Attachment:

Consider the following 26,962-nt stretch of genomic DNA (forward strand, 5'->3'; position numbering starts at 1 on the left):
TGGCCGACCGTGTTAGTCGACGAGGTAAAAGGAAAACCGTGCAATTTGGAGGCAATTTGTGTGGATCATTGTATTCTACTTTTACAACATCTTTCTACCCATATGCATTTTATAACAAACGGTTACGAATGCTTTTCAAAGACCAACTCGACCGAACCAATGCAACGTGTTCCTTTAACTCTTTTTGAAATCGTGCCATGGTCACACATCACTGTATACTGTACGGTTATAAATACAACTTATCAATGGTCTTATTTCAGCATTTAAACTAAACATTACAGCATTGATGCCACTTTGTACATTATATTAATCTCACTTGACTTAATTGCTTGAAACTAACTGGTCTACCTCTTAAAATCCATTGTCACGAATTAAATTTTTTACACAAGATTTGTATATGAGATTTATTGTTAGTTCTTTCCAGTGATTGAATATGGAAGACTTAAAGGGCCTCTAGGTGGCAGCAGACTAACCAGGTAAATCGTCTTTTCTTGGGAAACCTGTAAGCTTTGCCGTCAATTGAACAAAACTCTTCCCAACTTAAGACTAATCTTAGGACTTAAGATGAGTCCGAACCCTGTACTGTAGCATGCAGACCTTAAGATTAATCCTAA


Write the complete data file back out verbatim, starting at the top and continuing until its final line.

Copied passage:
Consider the following 26,962-nt stretch of genomic DNA (forward strand, 5'->3'; position numbering starts at 1 on the left):
TGGCCGACCGTGTTAGTCGACGAGGTAAAAGGAAAACCGTGCAATTTGGAGGCAATTTGTGTGGATCATTGTATTCTACTTTTACAACATCTTTCTACCCATATGCATTTTATAACAAACGGTTACGAATGCTTTTCAAAGACCAACTCGACCGAACCAATGCAACGTGTTCCTTTAACTCTTTTTGAAATCGTGCCATGGTCACACATCACTGTATACTGTACGGTTATAAATACAACTTATCAATGGTCTTATTTCAGCATTTAAACTAAACATTACAGCATTGATGCCACTTTGTACATTATATTAATCTCACTTGACTTAATTGCTTGAAACTAACTGGTCTACCTCTTAAAATCCATTGTCACGAATTAAATTTTTTACACAAGATTTGTATATGAGATTTATTGTTAGTTCTTTCCAGTGATTGAATATGGAAGACTTAAAGGGCCTCTAGGTGGCAGCAGACTAACCAGGTAAATCGTCTTTTCTTGGGAAACCTGTAAGCTTTGCCGTCAATTGAACAAAACTCTTCCCAACTTAAGACTAATCTTAGGACTTAAGATGAGTCCGAACCCTGTACTGTAGCATGCAGACCTTAAGATTAATCCTAA